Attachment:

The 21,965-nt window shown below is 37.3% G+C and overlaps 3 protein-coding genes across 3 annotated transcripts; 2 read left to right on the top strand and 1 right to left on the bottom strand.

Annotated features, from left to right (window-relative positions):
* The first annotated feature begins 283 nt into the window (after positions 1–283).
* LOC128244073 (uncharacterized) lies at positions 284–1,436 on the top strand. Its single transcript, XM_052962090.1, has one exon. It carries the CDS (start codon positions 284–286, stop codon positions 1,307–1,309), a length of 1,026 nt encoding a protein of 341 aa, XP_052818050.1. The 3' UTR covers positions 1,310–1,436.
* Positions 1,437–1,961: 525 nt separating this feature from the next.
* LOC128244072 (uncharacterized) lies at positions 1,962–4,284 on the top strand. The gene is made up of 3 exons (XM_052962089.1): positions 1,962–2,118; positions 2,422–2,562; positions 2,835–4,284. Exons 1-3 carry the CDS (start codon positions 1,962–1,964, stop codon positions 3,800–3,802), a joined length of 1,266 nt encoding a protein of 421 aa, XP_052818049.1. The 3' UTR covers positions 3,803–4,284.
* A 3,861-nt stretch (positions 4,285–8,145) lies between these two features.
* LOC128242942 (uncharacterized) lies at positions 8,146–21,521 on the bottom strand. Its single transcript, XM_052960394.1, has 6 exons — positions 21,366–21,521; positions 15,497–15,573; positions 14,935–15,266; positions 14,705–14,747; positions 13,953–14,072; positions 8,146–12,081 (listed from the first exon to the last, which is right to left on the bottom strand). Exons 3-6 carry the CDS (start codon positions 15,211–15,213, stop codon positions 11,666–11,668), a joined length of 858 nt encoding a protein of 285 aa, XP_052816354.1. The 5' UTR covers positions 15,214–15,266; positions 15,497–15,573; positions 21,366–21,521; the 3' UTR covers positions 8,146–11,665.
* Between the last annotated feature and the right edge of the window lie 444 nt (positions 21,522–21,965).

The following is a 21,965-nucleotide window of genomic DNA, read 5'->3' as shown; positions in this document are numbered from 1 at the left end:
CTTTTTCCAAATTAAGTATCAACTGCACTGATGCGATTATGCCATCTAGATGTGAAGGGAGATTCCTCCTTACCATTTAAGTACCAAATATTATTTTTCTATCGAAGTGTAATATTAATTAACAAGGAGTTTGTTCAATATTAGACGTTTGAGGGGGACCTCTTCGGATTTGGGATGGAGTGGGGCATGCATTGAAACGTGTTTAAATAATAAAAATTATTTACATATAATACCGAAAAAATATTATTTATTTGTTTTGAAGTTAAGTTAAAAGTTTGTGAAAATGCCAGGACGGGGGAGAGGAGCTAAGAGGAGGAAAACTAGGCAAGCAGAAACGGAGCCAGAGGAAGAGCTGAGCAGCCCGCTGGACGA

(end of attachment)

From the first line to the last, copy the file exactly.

The 21,965-nt window shown below is 37.3% G+C and overlaps 3 protein-coding genes across 3 annotated transcripts; 2 read left to right on the top strand and 1 right to left on the bottom strand.

Annotated features, from left to right (window-relative positions):
* The first annotated feature begins 283 nt into the window (after positions 1–283).
* LOC128244073 (uncharacterized) lies at positions 284–1,436 on the top strand. Its single transcript, XM_052962090.1, has one exon. It carries the CDS (start codon positions 284–286, stop codon positions 1,307–1,309), a length of 1,026 nt encoding a protein of 341 aa, XP_052818050.1. The 3' UTR covers positions 1,310–1,436.
* Positions 1,437–1,961: 525 nt separating this feature from the next.
* LOC128244072 (uncharacterized) lies at positions 1,962–4,284 on the top strand. The gene is made up of 3 exons (XM_052962089.1): positions 1,962–2,118; positions 2,422–2,562; positions 2,835–4,284. Exons 1-3 carry the CDS (start codon positions 1,962–1,964, stop codon positions 3,800–3,802), a joined length of 1,266 nt encoding a protein of 421 aa, XP_052818049.1. The 3' UTR covers positions 3,803–4,284.
* A 3,861-nt stretch (positions 4,285–8,145) lies between these two features.
* LOC128242942 (uncharacterized) lies at positions 8,146–21,521 on the bottom strand. Its single transcript, XM_052960394.1, has 6 exons — positions 21,366–21,521; positions 15,497–15,573; positions 14,935–15,266; positions 14,705–14,747; positions 13,953–14,072; positions 8,146–12,081 (listed from the first exon to the last, which is right to left on the bottom strand). Exons 3-6 carry the CDS (start codon positions 15,211–15,213, stop codon positions 11,666–11,668), a joined length of 858 nt encoding a protein of 285 aa, XP_052816354.1. The 5' UTR covers positions 15,214–15,266; positions 15,497–15,573; positions 21,366–21,521; the 3' UTR covers positions 8,146–11,665.
* Between the last annotated feature and the right edge of the window lie 444 nt (positions 21,522–21,965).

The following is a 21,965-nucleotide window of genomic DNA, read 5'->3' as shown; positions in this document are numbered from 1 at the left end:
CTTTTTCCAAATTAAGTATCAACTGCACTGATGCGATTATGCCATCTAGATGTGAAGGGAGATTCCTCCTTACCATTTAAGTACCAAATATTATTTTTCTATCGAAGTGTAATATTAATTAACAAGGAGTTTGTTCAATATTAGACGTTTGAGGGGGACCTCTTCGGATTTGGGATGGAGTGGGGCATGCATTGAAACGTGTTTAAATAATAAAAATTATTTACATATAATACCGAAAAAATATTATTTATTTGTTTTGAAGTTAAGTTAAAAGTTTGTGAAAATGCCAGGACGGGGGAGAGGAGCTAAGAGGAGGAAAACTAGGCAAGCAGAAACGGAGCCAGAGGAAGAGCTGAGCAGCCCGCTGGACGA